- The US government has been working with the Swiss government since 2015 on developing apprenticeship programs.
- The US is facing a "skills gap," where jobs that don’t require a college education but more than a high school education are going unfilled. These types of jobs will grow increasingly necessary over the next two decades.
- Local and state governments are experimenting with Swiss-style apprenticeships, and they have wide-ranging bipartisan support.
- This article is part of Business Insider’s ongoing series on Better Capitalism.
Americans take the concept of high school for granted, but it wasn’t until the early 20th century that the importance of high school as a path to a job took root, and the majority of Americans began attending.
States experimented with programs that served students best, and vocational training accompanied academic learning. In 1920, University of Chicago professor Paul H. Douglas wrote a study on "American Apprenticeship and Industrial Education," and concluded that America’s apprenticeship model needed to be updated to accommodate changes in technology and society. A century later, many experts are reaching the same conclusion. This time, we’re looking to Switzerland for help.
When Douglas was writing, vocational and academic training were already splitting, with educators increasingly associating the former with lower achieving students. The thinking was, if you couldn’t perform in the classroom, then you could learn a trade, and it would have much lower standards.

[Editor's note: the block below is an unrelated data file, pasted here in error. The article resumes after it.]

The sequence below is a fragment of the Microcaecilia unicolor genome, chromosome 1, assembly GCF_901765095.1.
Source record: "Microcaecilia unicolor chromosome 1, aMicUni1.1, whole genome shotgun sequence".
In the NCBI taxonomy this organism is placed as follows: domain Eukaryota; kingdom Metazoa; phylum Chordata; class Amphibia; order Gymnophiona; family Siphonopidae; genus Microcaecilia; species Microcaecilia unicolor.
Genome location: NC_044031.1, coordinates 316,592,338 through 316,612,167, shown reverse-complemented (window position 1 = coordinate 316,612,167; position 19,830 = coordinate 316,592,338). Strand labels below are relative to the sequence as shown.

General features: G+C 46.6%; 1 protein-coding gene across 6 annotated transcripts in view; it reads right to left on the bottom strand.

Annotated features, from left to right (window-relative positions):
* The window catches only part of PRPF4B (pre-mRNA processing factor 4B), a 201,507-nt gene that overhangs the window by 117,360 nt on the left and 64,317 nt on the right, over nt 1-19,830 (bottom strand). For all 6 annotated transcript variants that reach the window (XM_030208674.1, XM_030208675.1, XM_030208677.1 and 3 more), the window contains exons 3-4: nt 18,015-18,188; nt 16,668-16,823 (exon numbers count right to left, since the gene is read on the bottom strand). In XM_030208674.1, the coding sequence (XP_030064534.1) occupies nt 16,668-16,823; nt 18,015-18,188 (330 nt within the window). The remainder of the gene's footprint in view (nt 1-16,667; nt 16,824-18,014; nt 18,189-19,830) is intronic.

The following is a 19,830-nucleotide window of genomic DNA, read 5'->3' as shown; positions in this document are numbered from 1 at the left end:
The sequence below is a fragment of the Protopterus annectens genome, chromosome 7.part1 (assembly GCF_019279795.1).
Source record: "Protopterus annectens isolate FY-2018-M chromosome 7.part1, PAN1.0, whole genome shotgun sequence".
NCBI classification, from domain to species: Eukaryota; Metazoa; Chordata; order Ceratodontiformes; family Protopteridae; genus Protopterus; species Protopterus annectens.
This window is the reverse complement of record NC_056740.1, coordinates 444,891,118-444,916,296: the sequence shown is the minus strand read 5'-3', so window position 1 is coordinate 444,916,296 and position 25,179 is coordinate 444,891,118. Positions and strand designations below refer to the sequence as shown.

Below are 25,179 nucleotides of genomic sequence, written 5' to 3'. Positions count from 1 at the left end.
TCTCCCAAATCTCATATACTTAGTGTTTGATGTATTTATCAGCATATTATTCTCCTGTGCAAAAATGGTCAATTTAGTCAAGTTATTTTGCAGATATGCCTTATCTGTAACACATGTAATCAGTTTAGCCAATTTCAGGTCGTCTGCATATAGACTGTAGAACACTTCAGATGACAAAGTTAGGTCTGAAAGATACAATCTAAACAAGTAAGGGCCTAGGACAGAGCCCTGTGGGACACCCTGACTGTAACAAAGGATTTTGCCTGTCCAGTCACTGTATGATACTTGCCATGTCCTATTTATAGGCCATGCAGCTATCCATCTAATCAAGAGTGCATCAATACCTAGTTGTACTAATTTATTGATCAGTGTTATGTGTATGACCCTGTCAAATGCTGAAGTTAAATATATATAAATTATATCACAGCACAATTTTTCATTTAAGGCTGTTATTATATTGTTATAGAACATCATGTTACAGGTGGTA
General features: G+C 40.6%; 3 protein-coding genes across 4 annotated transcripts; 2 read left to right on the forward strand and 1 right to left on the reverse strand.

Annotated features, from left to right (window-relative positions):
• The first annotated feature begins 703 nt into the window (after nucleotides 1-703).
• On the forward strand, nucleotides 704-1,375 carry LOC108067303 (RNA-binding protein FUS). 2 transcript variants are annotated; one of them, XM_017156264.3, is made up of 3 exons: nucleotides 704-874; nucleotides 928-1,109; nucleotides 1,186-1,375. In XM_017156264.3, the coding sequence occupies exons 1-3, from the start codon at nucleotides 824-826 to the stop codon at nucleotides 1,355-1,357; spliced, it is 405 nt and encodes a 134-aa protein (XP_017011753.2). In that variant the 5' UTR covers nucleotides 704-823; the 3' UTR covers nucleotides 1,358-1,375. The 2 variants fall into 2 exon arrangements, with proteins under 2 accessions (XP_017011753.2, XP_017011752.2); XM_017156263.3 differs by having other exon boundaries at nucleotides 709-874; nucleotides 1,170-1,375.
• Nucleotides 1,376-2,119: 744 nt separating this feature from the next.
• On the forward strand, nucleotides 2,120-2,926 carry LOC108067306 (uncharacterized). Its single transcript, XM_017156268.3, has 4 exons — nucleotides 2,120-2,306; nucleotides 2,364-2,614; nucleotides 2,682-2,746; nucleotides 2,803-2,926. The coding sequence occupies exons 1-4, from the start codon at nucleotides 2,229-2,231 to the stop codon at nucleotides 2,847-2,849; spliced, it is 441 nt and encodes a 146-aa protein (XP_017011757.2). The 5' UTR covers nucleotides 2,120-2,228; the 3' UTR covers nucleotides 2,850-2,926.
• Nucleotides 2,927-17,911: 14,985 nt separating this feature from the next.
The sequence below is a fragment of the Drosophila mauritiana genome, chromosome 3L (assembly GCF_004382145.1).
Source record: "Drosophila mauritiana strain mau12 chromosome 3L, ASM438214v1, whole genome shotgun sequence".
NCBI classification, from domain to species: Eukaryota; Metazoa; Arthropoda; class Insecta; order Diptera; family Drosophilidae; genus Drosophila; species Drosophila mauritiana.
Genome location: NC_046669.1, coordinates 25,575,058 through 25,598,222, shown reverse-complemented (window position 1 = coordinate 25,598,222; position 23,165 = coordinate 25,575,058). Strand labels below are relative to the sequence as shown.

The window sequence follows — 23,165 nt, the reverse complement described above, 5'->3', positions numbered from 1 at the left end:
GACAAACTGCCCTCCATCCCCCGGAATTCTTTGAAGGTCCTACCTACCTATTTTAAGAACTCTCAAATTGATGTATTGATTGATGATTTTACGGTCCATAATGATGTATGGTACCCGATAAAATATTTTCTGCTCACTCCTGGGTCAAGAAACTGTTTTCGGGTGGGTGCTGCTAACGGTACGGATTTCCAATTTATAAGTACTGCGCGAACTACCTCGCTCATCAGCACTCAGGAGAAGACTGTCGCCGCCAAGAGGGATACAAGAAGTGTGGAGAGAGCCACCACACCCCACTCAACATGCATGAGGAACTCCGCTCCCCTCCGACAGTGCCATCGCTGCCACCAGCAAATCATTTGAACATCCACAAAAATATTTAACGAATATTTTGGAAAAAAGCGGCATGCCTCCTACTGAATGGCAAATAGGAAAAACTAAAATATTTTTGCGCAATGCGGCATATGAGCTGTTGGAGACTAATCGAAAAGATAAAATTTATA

This resulted in a stigma that was only intensified after World War II, when the combination of the GI Bill and rapid industrial progressions started transforming four years in college from a privilege for the elite into what it is today: essentially a requirement to get a shot at a decent-paying career.
Now, America is in the early stages of yet another significant technological shift, and potentially millions of jobs will disappear to automation. But that’s not as bleak as it sounds. The real problem is that, even today, there is a "skills gap." Unemployment for 16 to 24-year-olds last July (9.2%) was more than double average unemployment (3.95%), There are plenty of good jobs that do not require a college education, but they need more than a high school education.
That’s where European countries like Switzerland and Germany, which have perfected this middle ground through their apprenticeship programs, come in.
In Switzerland, 4-year college isn’t the only acceptable path
"In Switzerland, vocational and professional education and training and higher education together form an innovative system capable of keeping up with developments in society and the economy," former Swiss president and federal councillor Johann N. Schneider-Ammann wrote in a 2017 report on US-Swiss collaboration.
In a recent report from the management consulting firm Bain, titled "Making the Leap," Bain partners Chris Bierly and Abigail Smith deem the Swiss model "the gold standard," and explain how they and their colleagues helped the governments of Denver and Washington state develop similar programs, to promising results.